Fovista: A new treatment for Wet Age-related Macular Degeneration

You may already know that we are lucky enough to have very effective treatments for wet age related macular degeneration. These medicines block a molecule called vascular endothelial growth factor or VEGF (anti-VEGFs).

You may also be aware there are 3 main types of anti-VEGF medicine, which act on different isomers (same chemical formula but different structure) of VEGF.

These are Avastin (bevacizumab), Lucentis (ranibizumab) and Eylea (aflibercept). They are all available privately at my practice in the treatment of wet age-related macular degeneration and are given by injection to the vitreous cavity of the eye (intravitreal injection).

Each one has various advantages and certain limitations, which will be described in more detail in one of my later blogs.

You may not however have come across a newer treatment for wet age-related macular degeneration called Fovista. This has been developed by Ophthotech and blocks a molecule called platelet-derived growth factor (PDGF) and is also given by an intravitreal injection.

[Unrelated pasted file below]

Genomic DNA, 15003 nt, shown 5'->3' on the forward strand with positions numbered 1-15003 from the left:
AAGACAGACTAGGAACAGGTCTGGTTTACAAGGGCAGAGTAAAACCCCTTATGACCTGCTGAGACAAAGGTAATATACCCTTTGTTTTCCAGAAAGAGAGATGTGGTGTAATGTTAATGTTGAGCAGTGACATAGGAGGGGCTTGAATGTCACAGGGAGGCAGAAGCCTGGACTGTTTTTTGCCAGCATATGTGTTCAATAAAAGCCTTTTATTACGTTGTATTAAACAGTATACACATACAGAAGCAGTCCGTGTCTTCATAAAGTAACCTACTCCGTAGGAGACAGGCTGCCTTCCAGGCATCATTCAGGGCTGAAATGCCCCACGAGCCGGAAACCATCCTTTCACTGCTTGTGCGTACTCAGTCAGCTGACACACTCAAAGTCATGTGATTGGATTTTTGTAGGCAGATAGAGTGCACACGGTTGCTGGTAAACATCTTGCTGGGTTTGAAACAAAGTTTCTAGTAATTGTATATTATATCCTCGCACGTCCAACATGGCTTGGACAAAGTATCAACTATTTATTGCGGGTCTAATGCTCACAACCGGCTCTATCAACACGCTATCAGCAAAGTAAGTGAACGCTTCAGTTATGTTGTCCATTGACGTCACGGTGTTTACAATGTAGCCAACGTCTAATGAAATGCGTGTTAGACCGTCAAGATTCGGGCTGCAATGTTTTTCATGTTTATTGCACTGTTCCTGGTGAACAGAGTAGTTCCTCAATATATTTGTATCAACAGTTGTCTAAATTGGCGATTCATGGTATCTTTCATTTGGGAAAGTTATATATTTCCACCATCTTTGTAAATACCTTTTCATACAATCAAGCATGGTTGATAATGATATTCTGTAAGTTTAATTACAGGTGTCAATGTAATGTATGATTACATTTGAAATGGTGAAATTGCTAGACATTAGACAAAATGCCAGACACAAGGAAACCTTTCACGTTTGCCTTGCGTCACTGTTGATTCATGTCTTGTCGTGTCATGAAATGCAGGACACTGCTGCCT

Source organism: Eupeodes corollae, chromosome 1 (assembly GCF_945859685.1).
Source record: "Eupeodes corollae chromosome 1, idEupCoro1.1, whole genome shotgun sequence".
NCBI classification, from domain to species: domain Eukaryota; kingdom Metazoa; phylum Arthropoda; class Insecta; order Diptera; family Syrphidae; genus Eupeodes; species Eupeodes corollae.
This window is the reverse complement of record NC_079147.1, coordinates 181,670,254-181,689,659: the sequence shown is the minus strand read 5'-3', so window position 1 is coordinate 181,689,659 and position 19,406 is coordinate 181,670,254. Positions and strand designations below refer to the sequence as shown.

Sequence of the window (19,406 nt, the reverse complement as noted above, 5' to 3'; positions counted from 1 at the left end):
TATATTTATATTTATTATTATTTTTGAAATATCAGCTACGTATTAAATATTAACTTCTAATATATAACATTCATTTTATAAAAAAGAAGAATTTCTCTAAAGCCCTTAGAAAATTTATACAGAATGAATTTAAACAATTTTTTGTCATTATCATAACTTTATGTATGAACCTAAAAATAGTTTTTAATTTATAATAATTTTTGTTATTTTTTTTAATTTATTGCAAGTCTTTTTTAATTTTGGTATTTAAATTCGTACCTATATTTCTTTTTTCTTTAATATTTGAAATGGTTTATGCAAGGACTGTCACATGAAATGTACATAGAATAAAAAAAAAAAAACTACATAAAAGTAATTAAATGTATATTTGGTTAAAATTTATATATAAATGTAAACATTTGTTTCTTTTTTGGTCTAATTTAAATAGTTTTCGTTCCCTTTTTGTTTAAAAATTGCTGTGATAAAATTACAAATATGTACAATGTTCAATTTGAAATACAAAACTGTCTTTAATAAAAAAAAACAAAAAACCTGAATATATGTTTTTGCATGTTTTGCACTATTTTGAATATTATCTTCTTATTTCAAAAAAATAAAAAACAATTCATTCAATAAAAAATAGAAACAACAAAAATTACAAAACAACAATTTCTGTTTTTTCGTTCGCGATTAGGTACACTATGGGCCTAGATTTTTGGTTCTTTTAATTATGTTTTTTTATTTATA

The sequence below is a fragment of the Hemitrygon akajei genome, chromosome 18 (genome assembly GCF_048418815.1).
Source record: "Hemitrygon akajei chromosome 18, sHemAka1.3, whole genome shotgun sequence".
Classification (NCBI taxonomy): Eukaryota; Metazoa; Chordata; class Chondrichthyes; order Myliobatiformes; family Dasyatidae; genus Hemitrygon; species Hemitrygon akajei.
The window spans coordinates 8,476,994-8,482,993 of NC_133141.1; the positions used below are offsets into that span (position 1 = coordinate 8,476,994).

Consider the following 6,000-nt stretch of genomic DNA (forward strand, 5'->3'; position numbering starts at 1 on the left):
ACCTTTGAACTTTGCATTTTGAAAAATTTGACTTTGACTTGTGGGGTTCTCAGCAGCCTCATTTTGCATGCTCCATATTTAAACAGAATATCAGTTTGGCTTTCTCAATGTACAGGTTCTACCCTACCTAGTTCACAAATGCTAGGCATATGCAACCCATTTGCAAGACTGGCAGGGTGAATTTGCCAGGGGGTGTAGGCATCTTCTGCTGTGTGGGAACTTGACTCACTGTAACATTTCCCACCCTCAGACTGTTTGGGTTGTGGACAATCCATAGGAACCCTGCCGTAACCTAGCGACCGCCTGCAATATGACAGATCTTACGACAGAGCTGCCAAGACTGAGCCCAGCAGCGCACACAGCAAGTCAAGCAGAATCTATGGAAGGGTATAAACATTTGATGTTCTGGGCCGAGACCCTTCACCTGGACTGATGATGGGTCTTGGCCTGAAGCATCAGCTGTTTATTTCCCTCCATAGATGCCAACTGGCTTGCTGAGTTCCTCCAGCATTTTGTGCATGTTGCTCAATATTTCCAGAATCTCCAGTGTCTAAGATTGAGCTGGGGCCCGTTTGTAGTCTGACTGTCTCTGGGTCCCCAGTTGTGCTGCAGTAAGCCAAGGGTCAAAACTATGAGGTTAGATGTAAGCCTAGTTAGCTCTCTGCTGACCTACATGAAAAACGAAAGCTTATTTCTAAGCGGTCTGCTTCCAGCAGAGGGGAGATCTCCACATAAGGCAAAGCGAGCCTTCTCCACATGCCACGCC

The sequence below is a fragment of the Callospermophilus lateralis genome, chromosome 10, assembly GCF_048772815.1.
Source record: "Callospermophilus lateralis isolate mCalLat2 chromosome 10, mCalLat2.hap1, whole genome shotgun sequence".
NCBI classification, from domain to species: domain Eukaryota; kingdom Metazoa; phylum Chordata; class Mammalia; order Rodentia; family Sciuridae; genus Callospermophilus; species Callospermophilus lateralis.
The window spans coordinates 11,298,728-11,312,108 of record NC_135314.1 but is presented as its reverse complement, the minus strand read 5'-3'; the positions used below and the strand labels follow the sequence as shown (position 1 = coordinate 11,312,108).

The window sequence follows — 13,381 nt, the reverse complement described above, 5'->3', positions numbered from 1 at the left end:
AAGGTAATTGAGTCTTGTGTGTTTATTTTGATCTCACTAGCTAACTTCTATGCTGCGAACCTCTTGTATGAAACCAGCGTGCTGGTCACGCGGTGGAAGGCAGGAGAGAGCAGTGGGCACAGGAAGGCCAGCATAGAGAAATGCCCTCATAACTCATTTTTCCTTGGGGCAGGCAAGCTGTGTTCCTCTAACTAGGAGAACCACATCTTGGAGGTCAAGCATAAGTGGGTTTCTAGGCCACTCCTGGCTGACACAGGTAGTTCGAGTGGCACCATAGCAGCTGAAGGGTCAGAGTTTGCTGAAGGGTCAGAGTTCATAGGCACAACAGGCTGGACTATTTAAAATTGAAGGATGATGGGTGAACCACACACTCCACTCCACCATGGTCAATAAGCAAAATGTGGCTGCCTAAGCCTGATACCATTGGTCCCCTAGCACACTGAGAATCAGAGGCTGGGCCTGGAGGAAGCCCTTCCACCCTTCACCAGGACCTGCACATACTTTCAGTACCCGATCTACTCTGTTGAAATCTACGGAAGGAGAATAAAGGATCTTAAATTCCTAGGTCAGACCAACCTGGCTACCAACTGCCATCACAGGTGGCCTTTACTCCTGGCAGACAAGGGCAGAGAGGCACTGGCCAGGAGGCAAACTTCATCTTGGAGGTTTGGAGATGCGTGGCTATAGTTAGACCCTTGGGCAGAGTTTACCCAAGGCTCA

This molecule plays a role in scarring related to the abnormal leaking blood vessels found under the retina in wet age-related macular degeneration, which can lead to loss of central vision.

Phase 2 studies where a drug is tested for safety, dosing and short term clinical effectiveness have been completed. These have shown that Fovista is safe and also more effective in combination with Lucentis for wet age-related macular degeneration than Lucentis alone.

At present the phase 3 studies of Fovista are underway which will show more safety data and longer term clinical effectiveness of the medicine in combination with each of the three anti-VEGF medicines (Avastin, Lucentis, Eylea) to see which combination is most effective.

This approach by the pharmaceutical companies reflects the fact that the disease mechanism of wet age related macular degeneration probably depends on many molecular pathways.

Blocking VEGF and PDGF together in wet age related macular degeneration has the potential to further improve our clinical treatment of this condition, which affects over 200,000 people in the United Kingdom.

Fovista is not available for treatment just yet but when we have the results of the phase 3 trials, I will be in a position to advise you on whether it can benefit you. If you have any questions about this or if you are concerned about wet age-related macular degeneration, please feel free to call me on 020 7305 5063